The Source, by James Michener (Fawcett-Crest, New York 1965). About 1030 pages.
Number of ISP Credits: 2
This monumental novel, steeped in the history of the Land of Israel – from the 10th century BCE until 1964 – is ideal for preparing for Seminar in Israel. In a methodical but fascinating way it introduces the reader to key periods of history, along with the issues that the people had to deal with for their physical and spiritual survival. Although outdated in some details, it is a terrific introduction to archaeology and to many of the most important sites in Eretz Yisrael.
Assignment: Paul J. Zodman, the Jewish milionaire from Chicago, who is funding the dig, visits the site and says excitedly that, “for two thousand years whenever we Jews saw a soldier, it could only mean bad news. Because the soldier couldn’t be Jewish. He had to be an enemy. It’s no small thing to see a Jewish soldier, standing on his own soil, protecting Jews… not persecuting them.” (p. 60)
In Rebbe Itzik and the Sabra, the Jewish characters who risk their lives are different to the Jewish characters who died in the previous chapters of the book. Explain – using quotes from the text – what makes the “new Jew” (e.g. Schwartz) so different. How do you relate to the “new Jew,” and how does this differ from how you relate to the “old Jew?”
Exodus, by Leon Uris (Doubleday, Garden City, New York, 1958. Paperback: Bantam Books, 1989). 630 pages.
Number of ISP Credits: 1
The classic novel about “illegal immigration” and the Jewish underground armies during the British Mandate through the creation of the State. Probably the best-known novel about Israel’s beginnings.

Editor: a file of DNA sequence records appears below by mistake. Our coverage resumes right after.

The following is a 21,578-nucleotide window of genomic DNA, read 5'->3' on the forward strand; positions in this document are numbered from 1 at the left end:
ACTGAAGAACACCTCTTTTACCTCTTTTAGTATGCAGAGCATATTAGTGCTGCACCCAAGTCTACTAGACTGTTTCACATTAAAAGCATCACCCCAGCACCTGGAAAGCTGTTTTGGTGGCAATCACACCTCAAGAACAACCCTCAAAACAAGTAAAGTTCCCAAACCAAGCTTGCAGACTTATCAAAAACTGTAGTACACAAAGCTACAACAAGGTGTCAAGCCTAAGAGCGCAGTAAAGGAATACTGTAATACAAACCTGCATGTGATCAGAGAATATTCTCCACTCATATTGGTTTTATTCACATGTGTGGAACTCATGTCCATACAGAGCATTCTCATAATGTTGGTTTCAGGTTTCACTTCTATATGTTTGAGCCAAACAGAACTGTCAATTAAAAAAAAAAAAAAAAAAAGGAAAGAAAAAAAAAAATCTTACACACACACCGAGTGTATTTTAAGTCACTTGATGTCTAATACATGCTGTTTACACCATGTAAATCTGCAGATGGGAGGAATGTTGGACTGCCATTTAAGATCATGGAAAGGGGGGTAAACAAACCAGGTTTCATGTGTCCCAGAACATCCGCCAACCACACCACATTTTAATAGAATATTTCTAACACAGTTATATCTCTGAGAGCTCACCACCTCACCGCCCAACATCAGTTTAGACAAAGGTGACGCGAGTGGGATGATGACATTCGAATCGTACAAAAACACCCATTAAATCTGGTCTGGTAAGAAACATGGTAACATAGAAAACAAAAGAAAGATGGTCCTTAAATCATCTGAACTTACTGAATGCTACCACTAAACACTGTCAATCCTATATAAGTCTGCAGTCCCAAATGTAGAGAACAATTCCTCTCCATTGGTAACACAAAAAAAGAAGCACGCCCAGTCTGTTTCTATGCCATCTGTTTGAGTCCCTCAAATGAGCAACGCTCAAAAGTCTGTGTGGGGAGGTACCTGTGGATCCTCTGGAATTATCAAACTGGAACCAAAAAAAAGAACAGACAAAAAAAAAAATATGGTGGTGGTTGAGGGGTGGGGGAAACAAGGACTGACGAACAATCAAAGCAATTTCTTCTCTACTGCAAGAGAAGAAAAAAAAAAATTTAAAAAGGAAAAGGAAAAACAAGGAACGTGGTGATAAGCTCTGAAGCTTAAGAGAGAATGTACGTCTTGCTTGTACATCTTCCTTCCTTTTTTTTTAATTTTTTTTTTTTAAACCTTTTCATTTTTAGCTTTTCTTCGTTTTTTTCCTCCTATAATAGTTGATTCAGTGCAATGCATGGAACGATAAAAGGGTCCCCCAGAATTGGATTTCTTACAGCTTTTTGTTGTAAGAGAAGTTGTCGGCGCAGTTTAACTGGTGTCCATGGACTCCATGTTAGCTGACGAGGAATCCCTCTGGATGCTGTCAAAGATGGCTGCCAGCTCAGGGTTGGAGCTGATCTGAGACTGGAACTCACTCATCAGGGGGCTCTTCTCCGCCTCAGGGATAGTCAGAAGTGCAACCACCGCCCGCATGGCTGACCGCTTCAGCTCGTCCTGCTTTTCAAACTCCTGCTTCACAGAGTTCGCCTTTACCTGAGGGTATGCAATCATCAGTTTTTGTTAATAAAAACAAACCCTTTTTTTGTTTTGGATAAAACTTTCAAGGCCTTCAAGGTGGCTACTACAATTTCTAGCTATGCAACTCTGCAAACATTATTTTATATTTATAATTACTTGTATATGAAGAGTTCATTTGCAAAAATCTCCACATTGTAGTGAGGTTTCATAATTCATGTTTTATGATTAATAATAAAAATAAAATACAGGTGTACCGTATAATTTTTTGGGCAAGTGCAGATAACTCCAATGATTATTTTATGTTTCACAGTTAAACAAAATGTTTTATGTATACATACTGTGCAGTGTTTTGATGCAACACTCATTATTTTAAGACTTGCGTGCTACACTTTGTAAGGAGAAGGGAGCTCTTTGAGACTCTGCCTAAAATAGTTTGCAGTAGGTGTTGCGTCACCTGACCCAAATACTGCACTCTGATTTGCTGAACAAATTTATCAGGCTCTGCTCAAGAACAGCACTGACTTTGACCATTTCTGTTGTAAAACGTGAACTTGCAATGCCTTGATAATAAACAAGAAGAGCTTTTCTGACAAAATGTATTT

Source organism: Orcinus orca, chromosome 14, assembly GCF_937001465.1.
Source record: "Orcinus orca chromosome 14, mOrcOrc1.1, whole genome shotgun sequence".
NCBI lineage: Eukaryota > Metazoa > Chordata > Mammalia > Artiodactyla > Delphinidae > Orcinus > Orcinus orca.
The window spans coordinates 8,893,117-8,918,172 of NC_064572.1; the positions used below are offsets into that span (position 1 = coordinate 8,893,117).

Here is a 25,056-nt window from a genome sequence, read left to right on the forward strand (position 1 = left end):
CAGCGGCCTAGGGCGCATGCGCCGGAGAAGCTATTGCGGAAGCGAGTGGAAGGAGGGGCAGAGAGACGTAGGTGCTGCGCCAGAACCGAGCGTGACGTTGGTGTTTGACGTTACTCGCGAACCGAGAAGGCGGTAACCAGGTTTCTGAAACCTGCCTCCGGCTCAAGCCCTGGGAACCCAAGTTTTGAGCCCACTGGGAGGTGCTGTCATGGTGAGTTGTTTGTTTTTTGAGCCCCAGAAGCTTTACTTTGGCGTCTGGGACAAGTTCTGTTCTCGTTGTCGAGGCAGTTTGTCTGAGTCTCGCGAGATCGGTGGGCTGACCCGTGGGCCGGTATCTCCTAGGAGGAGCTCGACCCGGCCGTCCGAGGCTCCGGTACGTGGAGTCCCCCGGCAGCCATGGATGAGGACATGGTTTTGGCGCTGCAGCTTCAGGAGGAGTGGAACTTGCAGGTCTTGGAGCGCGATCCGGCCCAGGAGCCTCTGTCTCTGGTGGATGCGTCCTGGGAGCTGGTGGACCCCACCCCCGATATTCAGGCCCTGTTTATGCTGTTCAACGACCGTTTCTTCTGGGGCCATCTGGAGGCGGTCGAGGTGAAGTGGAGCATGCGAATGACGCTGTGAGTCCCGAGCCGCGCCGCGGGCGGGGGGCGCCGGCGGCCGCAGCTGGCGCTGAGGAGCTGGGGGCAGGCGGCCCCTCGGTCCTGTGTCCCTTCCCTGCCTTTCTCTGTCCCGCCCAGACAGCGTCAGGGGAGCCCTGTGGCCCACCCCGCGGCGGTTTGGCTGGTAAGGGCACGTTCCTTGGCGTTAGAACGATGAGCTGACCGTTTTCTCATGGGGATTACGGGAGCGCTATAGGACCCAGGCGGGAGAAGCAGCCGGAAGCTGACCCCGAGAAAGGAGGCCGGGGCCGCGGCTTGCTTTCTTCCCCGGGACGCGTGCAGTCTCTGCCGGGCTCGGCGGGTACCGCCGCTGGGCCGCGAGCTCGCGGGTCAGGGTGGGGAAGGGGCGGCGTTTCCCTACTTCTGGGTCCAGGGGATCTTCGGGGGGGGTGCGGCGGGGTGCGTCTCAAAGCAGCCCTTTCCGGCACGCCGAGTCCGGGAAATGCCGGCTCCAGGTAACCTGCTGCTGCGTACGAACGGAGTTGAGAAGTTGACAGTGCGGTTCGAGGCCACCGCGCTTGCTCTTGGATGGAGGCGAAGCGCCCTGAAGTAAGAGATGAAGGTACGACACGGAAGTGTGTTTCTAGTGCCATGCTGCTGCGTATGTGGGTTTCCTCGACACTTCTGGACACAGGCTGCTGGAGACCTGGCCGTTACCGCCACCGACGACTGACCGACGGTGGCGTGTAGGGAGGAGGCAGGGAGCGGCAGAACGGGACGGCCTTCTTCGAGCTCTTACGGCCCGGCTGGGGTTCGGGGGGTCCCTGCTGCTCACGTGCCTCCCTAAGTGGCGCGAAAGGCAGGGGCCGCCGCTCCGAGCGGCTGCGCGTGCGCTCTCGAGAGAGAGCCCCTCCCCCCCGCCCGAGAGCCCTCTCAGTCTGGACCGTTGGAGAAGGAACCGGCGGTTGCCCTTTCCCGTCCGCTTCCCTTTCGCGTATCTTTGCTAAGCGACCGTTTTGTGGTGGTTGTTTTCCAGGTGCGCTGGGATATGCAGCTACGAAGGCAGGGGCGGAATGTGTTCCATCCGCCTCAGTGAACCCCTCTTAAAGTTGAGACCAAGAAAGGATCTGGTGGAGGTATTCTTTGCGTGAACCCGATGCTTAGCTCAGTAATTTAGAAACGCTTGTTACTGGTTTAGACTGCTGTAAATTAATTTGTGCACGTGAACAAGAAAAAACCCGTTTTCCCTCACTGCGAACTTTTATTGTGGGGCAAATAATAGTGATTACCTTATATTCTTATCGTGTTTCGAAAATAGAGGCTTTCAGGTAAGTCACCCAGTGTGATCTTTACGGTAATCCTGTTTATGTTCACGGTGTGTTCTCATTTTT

Assignment: Some people say that Israelis have a Holocaust mentality.
Because of their collective background people say that Israelis are strong-willed, tough, street-smart, and even obnoxious. After reading the book write a 3-page character sketch essay – clearly and well thought out and in proper style (opening paragraphs, body, conclusions and personal thoughts) – comparing the characters of Ari Ben Canaan to
Dov Landau. How do their approaches differ? Why do they differ? Assuming that each of them posses a “Holocaust mentality” (explain and define that term as you understand it…), and that they both have similar backgrounds and understanding of Jewish history, how is it possible that they should look at life so differently? Explain. Finally, if each were the prime minister of Israel today, how do you think each would deal with peace negotiations with the Palestinians? Explain.
The Hope, by Herman Wouk (Paperback. Little, Brown and Co., 1993). About 680 pages.
Number of ISP Credits: 1
In fictional form, The Hope reviews Israel’s first 20 years – from the War of Independence until after the Six-Day War. We recommend reading the historical notes at the back of the book before reading the novel.
Assignment: Write a short essay (about a page-long, typed, double-spaced) for each of the following questions. Be sure to base your answers on the book.
- Who was Mickey Marcus? What is the connection of this U.S. military man with the Israeli War of Independence? What kind of a man was he?
- There are several female characters in the book, each of whom has a completely different personality. Three of them are Yael Luria, Emily Cunningham and Shayna Matisdorf. Describe each of these women. What role does each play in the story? What are the relative strengths and weaknesses of each?
- Trace the history of the brothers Leopold and Joseph Blumenthal (the latter having changed his name to Don Kishote). What happens to each of them?
The Glory, by Herman Wouk (Paperback. Little, Brown and Co., 1994) (Sequel to The Hope)
No. of ISP Credits: 1
The Glory begins where The Hope left off and brings the reader through the Yom Kippur War, all the way up until the late 1980’s. We recommend reading the historical notes at the back of the book before reading the novel.
Assignment: Write essays tracing the life and character of three of the following characters (each should be about a page long, typed, double-spaced). What role did each play in the history of Israel (whether fictional or real)? Is each character a complicated one or one-dimensional?
Golda Meir; Zev Barak; Gorodish; Sam Pasternak; Moshe Dayan